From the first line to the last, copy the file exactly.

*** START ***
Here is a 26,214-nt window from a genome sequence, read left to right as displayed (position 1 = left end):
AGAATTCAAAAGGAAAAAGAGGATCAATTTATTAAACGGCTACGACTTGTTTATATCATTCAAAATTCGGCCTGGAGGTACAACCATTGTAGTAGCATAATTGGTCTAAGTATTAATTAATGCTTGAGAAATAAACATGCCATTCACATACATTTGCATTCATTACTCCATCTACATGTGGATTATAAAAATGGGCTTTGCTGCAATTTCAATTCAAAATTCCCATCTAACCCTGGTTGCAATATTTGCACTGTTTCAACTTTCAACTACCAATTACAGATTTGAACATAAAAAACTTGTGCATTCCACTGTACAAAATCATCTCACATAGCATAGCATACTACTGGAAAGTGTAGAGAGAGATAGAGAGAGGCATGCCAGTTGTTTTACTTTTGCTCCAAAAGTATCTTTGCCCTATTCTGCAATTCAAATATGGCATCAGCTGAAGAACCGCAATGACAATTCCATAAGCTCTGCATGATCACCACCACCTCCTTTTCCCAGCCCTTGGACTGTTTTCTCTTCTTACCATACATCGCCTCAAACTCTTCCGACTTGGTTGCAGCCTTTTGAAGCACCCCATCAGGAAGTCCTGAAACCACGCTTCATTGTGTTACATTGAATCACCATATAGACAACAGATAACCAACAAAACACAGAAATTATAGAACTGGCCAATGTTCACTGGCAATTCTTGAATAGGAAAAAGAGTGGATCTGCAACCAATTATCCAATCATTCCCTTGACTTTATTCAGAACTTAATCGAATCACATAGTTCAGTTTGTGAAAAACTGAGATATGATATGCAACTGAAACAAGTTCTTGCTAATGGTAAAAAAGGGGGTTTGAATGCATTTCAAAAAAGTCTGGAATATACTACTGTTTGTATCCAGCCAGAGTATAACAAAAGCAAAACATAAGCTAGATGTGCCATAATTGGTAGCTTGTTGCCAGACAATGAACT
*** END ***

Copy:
Here is a 26,214-nt window from a genome sequence, read left to right as displayed (position 1 = left end):
AGAATTCAAAAGGAAAAAGAGGATCAATTTATTAAACGGCTACGACTTGTTTATATCATTCAAAATTCGGCCTGGAGGTACAACCATTGTAGTAGCATAATTGGTCTAAGTATTAATTAATGCTTGAGAAATAAACATGCCATTCACATACATTTGCATTCATTACTCCATCTACATGTGGATTATAAAAATGGGCTTTGCTGCAATTTCAATTCAAAATTCCCATCTAACCCTGGTTGCAATATTTGCACTGTTTCAACTTTCAACTACCAATTACAGATTTGAACATAAAAAACTTGTGCATTCCACTGTACAAAATCATCTCACATAGCATAGCATACTACTGGAAAGTGTAGAGAGAGATAGAGAGAGGCATGCCAGTTGTTTTACTTTTGCTCCAAAAGTATCTTTGCCCTATTCTGCAATTCAAATATGGCATCAGCTGAAGAACCGCAATGACAATTCCATAAGCTCTGCATGATCACCACCACCTCCTTTTCCCAGCCCTTGGACTGTTTTCTCTTCTTACCATACATCGCCTCAAACTCTTCCGACTTGGTTGCAGCCTTTTGAAGCACCCCATCAGGAAGTCCTGAAACCACGCTTCATTGTGTTACATTGAATCACCATATAGACAACAGATAACCAACAAAACACAGAAATTATAGAACTGGCCAATGTTCACTGGCAATTCTTGAATAGGAAAAAGAGTGGATCTGCAACCAATTATCCAATCATTCCCTTGACTTTATTCAGAACTTAATCGAATCACATAGTTCAGTTTGTGAAAAACTGAGATATGATATGCAACTGAAACAAGTTCTTGCTAATGGTAAAAAAGGGGGTTTGAATGCATTTCAAAAAAGTCTGGAATATACTACTGTTTGTATCCAGCCAGAGTATAACAAAAGCAAAACATAAGCTAGATGTGCCATAATTGGTAGCTTGTTGCCAGACAATGAACT